Though woefully unprepared in only a pair of skinny jeans and a windbreaker, Daniel laid in the snow to get the “perfect shot,” something he said he didn’t think twice about.

“It felt like my fingers were going to fall off and I couldn’t feel my feet,” Daniel said with a laugh, “but I definitely learned my lesson and it was blast creating those images for the band.”

No mater the project, the more creative the picture, the more work and expertise it likely took to make it happen, Daniel said.

Secondhand Serenade’s John Vesely dishes about his fans, touring with Boyce Avenue and his upcoming album

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Photo Credit: Bryce Fraser/ARCurrent.com
John Vesely, better known as Secondhand Serenade, sits down with ARCurrent.com’s Mark Lewis.

Mark Lewis, Arcurrent
April 11, 2012

 markblewis@markblewis.net

Prior to a March 19 tour stop at Sacramento’s Ace of Spades club, The Current’s Mark Lewis was given the chance to sit down opposite John Vesely who you may know better as the one man band Secondhand Serenade. Vesely is an extremely popular musician who’s accomplished yet grounded and passionate. During the interview, he touches on beginning his career, his current venture involving PledgeMusic and his ongoing tour with YouTube sensations Boyce Avenue. Click here for a full review.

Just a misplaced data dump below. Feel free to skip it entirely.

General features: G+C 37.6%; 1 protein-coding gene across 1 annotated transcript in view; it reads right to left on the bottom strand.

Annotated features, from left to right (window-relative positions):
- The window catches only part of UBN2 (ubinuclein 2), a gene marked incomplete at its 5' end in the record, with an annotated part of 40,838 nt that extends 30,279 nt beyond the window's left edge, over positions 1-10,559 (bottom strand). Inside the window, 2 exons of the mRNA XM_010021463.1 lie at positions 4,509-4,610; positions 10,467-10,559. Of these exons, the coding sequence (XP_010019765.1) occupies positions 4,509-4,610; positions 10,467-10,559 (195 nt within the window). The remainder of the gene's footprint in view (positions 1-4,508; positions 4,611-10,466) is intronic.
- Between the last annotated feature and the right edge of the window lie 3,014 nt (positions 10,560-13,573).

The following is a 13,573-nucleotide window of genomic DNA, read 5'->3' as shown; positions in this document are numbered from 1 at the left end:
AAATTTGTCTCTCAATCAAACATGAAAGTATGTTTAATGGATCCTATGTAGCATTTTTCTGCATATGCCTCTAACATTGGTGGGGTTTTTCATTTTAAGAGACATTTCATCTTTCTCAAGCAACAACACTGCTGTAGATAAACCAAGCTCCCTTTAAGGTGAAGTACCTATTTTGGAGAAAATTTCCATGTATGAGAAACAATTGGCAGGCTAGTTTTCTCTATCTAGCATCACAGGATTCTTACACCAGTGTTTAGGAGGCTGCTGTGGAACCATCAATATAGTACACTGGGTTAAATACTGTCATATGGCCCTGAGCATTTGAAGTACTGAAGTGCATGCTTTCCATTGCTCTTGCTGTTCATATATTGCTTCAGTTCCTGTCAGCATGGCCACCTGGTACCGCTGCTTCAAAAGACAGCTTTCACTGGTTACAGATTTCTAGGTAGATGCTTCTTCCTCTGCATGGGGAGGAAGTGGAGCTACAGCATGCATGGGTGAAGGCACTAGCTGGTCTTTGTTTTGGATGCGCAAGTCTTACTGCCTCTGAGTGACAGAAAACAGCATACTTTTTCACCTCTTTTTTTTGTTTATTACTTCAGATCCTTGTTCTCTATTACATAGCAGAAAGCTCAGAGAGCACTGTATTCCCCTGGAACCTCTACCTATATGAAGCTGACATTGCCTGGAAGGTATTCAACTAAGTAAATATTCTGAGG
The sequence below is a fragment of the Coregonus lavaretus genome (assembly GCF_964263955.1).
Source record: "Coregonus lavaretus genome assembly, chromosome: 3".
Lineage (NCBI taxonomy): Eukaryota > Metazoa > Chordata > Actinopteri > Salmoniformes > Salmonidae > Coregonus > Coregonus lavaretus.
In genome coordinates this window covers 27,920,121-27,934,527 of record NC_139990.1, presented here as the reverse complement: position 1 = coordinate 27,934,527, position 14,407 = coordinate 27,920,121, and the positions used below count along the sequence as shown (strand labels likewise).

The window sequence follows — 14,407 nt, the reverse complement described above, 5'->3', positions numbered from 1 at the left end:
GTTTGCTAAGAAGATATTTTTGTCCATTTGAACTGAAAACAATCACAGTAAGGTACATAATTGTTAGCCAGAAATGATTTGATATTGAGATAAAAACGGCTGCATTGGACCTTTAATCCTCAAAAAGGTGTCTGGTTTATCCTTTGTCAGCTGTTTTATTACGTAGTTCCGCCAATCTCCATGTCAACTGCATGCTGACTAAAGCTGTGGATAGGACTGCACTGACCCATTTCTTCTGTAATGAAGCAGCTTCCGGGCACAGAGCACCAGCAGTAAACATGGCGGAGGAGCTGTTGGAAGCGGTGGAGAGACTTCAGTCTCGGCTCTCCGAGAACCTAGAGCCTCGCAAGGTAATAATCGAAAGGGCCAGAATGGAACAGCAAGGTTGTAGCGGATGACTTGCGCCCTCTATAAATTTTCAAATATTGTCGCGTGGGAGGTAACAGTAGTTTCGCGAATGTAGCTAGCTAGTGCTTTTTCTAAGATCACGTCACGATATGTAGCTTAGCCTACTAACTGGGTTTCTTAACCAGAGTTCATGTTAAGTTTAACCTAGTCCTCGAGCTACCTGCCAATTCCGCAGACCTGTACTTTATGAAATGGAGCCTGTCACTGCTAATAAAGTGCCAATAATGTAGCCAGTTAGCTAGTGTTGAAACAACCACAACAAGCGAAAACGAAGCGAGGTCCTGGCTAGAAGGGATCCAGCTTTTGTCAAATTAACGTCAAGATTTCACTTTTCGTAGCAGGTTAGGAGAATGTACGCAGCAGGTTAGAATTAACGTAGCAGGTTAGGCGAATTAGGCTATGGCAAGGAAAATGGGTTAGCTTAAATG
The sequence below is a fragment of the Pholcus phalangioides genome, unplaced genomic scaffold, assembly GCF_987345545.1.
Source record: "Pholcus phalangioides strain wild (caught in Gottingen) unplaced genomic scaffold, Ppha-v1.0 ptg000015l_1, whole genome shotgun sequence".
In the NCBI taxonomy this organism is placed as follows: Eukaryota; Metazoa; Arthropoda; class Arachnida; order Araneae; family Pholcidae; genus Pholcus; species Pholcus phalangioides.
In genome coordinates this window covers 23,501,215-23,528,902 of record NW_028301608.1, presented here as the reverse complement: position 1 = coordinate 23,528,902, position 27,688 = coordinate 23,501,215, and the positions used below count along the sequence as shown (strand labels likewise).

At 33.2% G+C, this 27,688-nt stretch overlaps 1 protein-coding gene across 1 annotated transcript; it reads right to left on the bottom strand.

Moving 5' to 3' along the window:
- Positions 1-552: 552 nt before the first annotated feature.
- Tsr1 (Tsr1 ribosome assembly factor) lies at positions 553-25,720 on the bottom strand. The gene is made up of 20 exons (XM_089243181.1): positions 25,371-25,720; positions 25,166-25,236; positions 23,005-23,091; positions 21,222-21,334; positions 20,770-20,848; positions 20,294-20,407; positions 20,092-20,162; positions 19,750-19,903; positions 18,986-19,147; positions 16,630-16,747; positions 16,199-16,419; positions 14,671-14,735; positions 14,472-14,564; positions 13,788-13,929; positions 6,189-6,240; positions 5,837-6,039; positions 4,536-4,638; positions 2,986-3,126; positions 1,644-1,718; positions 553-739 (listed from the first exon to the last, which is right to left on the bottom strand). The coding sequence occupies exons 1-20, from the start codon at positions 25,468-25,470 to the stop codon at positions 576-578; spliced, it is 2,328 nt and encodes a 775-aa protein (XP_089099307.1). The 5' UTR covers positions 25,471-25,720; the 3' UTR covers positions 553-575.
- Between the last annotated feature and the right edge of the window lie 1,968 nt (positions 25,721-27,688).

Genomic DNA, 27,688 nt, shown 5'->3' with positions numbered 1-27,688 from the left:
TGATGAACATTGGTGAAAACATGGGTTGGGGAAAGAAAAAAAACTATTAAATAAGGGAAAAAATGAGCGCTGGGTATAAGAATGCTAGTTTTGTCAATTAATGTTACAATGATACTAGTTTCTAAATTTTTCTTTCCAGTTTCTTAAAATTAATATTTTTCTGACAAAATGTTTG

The Current: Thanks a lot John for taking the time to sit down and speak with us – I know you’re set to take the stage in a half hour or so.

Secondhand Serenade: My pleasure – thank you for the opportunity.

With three studio albums under your belt and a passionate fan base that follow your every tweet, describe to our readers how you began making music and what it was like when you didn’t have a room of people singing along with you during your entire set each night.